Making Old Friends

 In Character, Community, Faith, Fred's Blog, Friendship, People, Relationships, Transitions, Trust, Uncategorized, Vocation

Listen to “Making Old Friends” by Fred Smith

Sitting with five other men this weekend to talk through the challenges and opportunities for a growing business one of us had started, I began thinking about how fortunate I was to be there with them. While I knew all of them at various levels of friendship for years, it was the first time I had worked together on something all of us have in common. “This is what it must be like to hunt and fish or play cards,” I thought. Not ever having had any hobbies or pastimes (awful word) I had relationships in many places but not so much here at home. 

We have lived in this community for almost forty years and I am beginning to believe there is preparation needed for relationships – especially certain kinds of friendships. It doesn’t necessarily mean new friendships. Yes, it is likely true what Kenny Rogers and Dolly Parton sang in “You Can’t Make Old Friends” but that doesn’t keep us from discovering we can make better friends of people we have known for a long time but not known well. It may be that it takes years – sometimes decades – of preparation for us to be friends in a new way.

Something In Common

Scripture has many mentions of the way we are prepared. The children of Israel wandered for forty years not just as punishment but as a way of being prepared for the Promised Land. They were not ready when they left Egypt. David writes about God preparing a table for him in the presence of his enemies. It takes years of preparation to have the confidence needed for being at ease while surrounded by enemies. Remember when Jesus told his disciples that he was going to prepare a place for them? I don’t think that meant a house where they could sit by the pool and sip margaritas. I think it is place in the sense we use it now to describe someone who has found their calling or where they fit. We say, “She has really found her place.” We are being prepared in this life for our place – not just our residence. We are being prepared for a role – not a retirement.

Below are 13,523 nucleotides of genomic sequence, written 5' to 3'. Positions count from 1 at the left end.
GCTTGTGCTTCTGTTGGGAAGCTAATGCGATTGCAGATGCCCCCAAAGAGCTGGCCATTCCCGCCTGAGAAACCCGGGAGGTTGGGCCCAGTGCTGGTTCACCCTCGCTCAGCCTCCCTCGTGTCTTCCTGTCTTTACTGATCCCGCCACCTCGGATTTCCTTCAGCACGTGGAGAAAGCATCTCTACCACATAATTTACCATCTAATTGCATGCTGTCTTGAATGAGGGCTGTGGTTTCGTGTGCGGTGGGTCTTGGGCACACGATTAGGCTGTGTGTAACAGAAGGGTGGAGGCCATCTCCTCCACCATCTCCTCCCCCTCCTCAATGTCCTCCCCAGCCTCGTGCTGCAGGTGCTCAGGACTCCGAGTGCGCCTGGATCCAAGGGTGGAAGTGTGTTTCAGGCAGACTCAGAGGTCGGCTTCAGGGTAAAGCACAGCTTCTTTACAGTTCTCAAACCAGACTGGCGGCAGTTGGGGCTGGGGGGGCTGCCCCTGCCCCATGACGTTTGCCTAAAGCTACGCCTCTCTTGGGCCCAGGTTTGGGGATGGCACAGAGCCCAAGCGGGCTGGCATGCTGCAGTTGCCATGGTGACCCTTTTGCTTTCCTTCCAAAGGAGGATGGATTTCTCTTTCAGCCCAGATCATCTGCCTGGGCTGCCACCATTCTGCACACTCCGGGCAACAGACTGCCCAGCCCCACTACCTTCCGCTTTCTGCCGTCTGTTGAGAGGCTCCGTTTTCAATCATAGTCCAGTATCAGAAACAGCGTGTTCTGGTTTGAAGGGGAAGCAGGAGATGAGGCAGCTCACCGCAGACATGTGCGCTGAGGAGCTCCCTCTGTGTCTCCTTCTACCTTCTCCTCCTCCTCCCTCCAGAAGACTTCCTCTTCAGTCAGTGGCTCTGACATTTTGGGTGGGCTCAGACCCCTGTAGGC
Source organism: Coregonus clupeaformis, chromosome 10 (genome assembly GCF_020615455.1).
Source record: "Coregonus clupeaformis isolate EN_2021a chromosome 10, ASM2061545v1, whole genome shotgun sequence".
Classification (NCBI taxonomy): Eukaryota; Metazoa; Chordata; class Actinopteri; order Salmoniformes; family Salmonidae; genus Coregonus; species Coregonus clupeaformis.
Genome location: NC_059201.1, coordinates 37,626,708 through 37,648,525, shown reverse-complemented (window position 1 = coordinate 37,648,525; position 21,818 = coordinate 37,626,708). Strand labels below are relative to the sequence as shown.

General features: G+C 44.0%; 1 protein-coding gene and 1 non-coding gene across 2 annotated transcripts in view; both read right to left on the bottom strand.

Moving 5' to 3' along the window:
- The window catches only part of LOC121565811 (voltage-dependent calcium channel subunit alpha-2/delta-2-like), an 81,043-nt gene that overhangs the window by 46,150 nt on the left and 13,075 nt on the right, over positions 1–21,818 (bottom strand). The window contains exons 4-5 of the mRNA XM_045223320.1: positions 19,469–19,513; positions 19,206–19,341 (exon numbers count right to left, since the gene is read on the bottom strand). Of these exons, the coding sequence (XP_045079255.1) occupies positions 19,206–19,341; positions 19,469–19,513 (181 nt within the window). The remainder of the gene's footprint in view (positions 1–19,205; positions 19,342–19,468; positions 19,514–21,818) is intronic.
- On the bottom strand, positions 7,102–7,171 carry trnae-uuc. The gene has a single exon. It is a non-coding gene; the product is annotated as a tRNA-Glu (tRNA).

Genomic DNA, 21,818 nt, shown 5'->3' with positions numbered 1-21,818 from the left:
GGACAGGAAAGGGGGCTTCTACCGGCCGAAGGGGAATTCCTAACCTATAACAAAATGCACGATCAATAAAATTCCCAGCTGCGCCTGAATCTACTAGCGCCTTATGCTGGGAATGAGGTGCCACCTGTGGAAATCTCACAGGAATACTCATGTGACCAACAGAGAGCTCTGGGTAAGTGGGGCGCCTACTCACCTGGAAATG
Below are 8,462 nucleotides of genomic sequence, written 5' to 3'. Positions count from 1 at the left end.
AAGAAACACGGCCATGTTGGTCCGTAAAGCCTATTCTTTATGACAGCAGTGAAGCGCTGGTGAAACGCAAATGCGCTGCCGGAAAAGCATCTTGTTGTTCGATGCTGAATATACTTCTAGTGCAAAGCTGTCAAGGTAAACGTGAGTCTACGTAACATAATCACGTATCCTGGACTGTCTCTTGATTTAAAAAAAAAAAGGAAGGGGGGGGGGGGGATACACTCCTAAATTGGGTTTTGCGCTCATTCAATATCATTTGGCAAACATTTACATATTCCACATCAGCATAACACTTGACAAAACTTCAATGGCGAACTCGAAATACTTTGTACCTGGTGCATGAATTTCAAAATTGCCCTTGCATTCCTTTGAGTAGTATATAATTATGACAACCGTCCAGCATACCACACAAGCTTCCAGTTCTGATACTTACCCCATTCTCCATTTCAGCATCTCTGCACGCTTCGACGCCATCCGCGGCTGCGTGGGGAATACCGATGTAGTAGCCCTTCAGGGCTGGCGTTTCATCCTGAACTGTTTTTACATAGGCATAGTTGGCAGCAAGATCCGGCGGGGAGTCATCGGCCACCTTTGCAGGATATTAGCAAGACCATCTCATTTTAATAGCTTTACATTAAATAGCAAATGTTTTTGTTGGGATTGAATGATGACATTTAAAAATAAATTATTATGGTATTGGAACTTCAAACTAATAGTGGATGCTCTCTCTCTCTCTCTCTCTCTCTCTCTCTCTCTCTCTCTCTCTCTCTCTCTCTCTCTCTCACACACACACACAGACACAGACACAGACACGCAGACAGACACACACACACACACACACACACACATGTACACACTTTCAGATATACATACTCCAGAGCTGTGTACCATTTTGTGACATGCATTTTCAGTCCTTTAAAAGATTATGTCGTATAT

In  “The Four Loves” C.S. Lewis wrote there is a type of friendship called “phileo” that is the love we experience by discovering others having the same interests as ours. Often, it is a surprise that someone else shares the same interest. The typical expression of opening Friendship would be something like, “What? You too? I thought I was the only one.” It is not the love of each other but the love held for something in common. I believe that is what I understood even more as I drove away from our meeting. For a few hours, I had been part of a group of friends who truly enjoyed not just our company but our common interest in something.

No Better Gift

I realize all the studies show it is difficult to make new friends as we age. The circle of relationships shrink or we don’t (or choose not to) have the same opportunities to make friends. We concentrate more on the diminishing few. However, that need not keep us from discovering we can make friends out of acquaintances. We can realize we have been prepared over time for friendship that might not have happened when we were younger with different pressures and demands. For some of us it was a matter of never being around or thinking that there was a bigger world “out there” and we overlooked the obvious where we lived.